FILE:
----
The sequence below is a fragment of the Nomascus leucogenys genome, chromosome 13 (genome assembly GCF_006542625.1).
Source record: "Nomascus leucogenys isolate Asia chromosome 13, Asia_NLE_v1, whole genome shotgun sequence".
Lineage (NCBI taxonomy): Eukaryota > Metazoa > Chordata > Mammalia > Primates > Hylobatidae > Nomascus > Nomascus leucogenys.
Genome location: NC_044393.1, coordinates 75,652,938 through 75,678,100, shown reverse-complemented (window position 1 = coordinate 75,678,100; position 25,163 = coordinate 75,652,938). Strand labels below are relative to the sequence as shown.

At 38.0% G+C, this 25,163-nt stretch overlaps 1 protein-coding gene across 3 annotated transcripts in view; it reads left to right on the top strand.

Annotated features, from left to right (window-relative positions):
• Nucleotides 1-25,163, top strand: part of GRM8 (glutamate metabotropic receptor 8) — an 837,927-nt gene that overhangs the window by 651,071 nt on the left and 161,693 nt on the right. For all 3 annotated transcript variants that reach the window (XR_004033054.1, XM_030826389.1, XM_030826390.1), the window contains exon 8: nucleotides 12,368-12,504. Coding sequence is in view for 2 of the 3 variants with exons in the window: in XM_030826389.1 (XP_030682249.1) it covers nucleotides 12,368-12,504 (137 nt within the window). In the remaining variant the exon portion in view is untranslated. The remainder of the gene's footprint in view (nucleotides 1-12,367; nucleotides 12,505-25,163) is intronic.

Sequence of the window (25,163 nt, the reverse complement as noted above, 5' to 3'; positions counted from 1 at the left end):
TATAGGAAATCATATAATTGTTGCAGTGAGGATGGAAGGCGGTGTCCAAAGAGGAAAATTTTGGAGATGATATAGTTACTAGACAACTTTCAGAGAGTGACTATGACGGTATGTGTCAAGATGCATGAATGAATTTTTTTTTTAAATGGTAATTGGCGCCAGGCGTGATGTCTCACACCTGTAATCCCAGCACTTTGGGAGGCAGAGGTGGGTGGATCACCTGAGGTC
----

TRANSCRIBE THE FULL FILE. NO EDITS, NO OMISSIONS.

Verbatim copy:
The sequence below is a fragment of the Nomascus leucogenys genome, chromosome 13 (genome assembly GCF_006542625.1).
Source record: "Nomascus leucogenys isolate Asia chromosome 13, Asia_NLE_v1, whole genome shotgun sequence".
Lineage (NCBI taxonomy): Eukaryota > Metazoa > Chordata > Mammalia > Primates > Hylobatidae > Nomascus > Nomascus leucogenys.
Genome location: NC_044393.1, coordinates 75,652,938 through 75,678,100, shown reverse-complemented (window position 1 = coordinate 75,678,100; position 25,163 = coordinate 75,652,938). Strand labels below are relative to the sequence as shown.

At 38.0% G+C, this 25,163-nt stretch overlaps 1 protein-coding gene across 3 annotated transcripts in view; it reads left to right on the top strand.

Annotated features, from left to right (window-relative positions):
• Nucleotides 1-25,163, top strand: part of GRM8 (glutamate metabotropic receptor 8) — an 837,927-nt gene that overhangs the window by 651,071 nt on the left and 161,693 nt on the right. For all 3 annotated transcript variants that reach the window (XR_004033054.1, XM_030826389.1, XM_030826390.1), the window contains exon 8: nucleotides 12,368-12,504. Coding sequence is in view for 2 of the 3 variants with exons in the window: in XM_030826389.1 (XP_030682249.1) it covers nucleotides 12,368-12,504 (137 nt within the window). In the remaining variant the exon portion in view is untranslated. The remainder of the gene's footprint in view (nucleotides 1-12,367; nucleotides 12,505-25,163) is intronic.

Sequence of the window (25,163 nt, the reverse complement as noted above, 5' to 3'; positions counted from 1 at the left end):
TATAGGAAATCATATAATTGTTGCAGTGAGGATGGAAGGCGGTGTCCAAAGAGGAAAATTTTGGAGATGATATAGTTACTAGACAACTTTCAGAGAGTGACTATGACGGTATGTGTCAAGATGCATGAATGAATTTTTTTTTTAAATGGTAATTGGCGCCAGGCGTGATGTCTCACACCTGTAATCCCAGCACTTTGGGAGGCAGAGGTGGGTGGATCACCTGAGGTC